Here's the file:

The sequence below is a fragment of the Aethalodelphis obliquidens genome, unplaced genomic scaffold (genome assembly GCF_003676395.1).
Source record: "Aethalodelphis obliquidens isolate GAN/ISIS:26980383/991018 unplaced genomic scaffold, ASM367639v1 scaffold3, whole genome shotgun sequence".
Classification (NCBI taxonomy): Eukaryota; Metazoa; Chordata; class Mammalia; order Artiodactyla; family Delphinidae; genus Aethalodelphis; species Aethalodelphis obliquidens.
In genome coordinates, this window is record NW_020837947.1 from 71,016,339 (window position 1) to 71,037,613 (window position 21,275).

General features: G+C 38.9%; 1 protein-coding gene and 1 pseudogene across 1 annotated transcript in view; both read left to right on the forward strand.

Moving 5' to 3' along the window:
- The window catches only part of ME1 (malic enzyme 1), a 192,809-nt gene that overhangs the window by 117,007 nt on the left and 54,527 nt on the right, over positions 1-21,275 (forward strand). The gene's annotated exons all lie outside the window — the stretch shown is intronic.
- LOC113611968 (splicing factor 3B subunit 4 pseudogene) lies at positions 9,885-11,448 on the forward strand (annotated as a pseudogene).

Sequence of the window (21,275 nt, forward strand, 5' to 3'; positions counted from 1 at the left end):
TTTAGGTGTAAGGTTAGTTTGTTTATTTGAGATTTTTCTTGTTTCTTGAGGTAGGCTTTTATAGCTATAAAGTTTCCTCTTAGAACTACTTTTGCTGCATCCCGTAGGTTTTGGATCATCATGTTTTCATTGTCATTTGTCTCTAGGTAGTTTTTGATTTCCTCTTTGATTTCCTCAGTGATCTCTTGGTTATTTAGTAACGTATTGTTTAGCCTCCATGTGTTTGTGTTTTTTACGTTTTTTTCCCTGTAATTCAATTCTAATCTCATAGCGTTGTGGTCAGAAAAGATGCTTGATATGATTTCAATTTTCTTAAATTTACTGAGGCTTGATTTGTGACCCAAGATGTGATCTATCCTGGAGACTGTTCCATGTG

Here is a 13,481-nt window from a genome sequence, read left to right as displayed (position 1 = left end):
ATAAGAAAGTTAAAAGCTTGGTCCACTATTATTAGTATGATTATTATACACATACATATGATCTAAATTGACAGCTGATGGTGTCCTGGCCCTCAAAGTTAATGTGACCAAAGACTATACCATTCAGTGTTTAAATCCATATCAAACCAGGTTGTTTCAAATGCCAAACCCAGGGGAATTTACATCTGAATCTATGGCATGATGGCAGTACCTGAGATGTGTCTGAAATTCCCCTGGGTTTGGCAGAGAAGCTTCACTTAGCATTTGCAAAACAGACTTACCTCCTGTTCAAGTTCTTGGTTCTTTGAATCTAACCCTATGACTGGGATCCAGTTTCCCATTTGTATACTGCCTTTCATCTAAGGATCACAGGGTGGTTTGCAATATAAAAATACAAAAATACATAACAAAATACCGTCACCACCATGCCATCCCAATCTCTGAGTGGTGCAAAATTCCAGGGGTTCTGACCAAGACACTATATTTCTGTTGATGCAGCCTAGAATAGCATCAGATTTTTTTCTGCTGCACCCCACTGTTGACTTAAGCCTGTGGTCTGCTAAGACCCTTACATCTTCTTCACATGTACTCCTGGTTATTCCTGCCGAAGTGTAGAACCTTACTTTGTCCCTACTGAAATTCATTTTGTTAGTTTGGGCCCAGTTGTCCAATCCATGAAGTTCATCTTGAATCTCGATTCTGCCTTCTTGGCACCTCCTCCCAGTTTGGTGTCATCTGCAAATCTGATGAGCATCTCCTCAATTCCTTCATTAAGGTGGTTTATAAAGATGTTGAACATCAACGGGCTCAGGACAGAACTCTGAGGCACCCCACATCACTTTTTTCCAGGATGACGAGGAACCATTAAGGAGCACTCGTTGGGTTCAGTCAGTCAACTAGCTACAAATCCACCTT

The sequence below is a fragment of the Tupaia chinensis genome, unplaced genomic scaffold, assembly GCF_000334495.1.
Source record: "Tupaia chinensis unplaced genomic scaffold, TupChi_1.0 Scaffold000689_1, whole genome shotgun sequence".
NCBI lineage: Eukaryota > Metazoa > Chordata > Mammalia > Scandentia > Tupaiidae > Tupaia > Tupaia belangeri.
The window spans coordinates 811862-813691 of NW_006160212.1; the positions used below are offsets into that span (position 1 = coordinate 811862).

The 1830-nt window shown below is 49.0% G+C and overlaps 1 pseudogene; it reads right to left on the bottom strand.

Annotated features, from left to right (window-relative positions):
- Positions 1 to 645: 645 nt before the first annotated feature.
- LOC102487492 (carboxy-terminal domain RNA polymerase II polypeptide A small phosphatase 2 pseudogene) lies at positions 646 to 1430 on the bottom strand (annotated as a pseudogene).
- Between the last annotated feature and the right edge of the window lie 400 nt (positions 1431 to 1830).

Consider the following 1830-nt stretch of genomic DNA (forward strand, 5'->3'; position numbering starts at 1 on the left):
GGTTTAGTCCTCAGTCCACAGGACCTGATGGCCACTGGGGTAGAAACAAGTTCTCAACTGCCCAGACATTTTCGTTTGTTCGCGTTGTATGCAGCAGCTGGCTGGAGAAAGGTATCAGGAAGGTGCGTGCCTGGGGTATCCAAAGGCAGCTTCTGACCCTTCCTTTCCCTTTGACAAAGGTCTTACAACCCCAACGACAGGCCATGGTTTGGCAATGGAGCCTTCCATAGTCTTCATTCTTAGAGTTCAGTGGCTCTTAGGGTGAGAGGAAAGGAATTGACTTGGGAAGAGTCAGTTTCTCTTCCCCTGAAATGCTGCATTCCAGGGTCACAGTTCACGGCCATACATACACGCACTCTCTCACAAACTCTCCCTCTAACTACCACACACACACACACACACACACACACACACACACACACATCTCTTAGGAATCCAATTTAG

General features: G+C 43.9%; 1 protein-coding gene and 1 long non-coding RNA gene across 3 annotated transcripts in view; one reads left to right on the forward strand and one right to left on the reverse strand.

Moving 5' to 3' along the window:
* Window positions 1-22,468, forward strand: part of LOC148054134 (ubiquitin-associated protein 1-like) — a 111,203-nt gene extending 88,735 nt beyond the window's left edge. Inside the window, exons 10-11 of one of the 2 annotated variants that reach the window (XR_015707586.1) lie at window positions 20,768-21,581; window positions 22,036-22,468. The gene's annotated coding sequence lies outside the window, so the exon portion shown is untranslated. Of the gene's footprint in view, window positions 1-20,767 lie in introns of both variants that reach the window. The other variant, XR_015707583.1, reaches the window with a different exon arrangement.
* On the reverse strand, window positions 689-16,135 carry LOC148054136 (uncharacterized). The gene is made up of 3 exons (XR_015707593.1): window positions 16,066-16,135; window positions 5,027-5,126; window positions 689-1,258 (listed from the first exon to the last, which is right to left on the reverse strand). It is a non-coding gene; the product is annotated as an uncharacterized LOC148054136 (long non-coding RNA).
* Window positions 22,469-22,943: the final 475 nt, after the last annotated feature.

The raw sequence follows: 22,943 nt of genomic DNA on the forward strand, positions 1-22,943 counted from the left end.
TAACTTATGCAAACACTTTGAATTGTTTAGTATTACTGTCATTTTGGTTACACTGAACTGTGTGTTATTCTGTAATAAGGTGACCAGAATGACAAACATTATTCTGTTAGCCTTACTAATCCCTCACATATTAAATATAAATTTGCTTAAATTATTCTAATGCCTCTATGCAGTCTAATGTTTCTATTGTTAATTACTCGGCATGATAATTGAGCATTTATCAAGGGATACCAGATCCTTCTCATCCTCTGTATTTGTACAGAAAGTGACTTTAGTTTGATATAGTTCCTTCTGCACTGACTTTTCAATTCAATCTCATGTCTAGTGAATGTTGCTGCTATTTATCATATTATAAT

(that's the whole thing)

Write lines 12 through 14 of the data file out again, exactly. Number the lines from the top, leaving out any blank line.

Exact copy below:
ATAAGAAAGTTAAAAGCTTGGTCCACTATTATTAGTATGATTATTATACACATACATATGATCTAAATTGACAGCTGATGGTGTCCTGGCCCTCAAAGTTAATGTGACCAAAGACTATACCATTCAGTGTTTAAATCCATATCAAACCAGGTTGTTTCAAATGCCAAACCCAGGGGAATTTACATCTGAATCTATGGCATGATGGCAGTACCTGAGATGTGTCTGAAATTCCCCTGGGTTTGGCAGAGAAGCTTCACTTAGCATTTGCAAAACAGACTTACCTCCTGTTCAAGTTCTTGGTTCTTTGAATCTAACCCTATGACTGGGATCCAGTTTCCCATTTGTATACTGCCTTTCATCTAAGGATCACAGGGTGGTTTGCAATATAAAAATACAAAAATACATAACAAAATACCGTCACCACCATGCCATCCCAATCTCTGAGTGGTGCAAAATTCCAGGGGTTCTGACCAAGACACTATATTTCTGTTGATGCAGCCTAGAATAGCATCAGATTTTTTTCTGCTGCACCCCACTGTTGACTTAAGCCTGTGGTCTGCTAAGACCCTTACATCTTCTTCACATGTACTCCTGGTTATTCCTGCCGAAGTGTAGAACCTTACTTTGTCCCTACTGAAATTCATTTTGTTAGTTTGGGCCCAGTTGTCCAATCCATGAAGTTCATCTTGAATCTCGATTCTGCCTTCTTGGCACCTCCTCCCAGTTTGGTGTCATCTGCAAATCTGATGAGCATCTCCTCAATTCCTTCATTAAGGTGGTTTATAAAGATGTTGAACATCAACGGGCTCAGGACAGAACTCTGAGGCACCCCACATCACTTTTTTCCAGGATGACGAGGAACCATTAAGGAGCACTCGTTGGGTTCAGTCAGTCAACTAGCTACAAATCCACCTT

The sequence below is a fragment of the Tupaia chinensis genome, unplaced genomic scaffold, assembly GCF_000334495.1.
Source record: "Tupaia chinensis unplaced genomic scaffold, TupChi_1.0 Scaffold000689_1, whole genome shotgun sequence".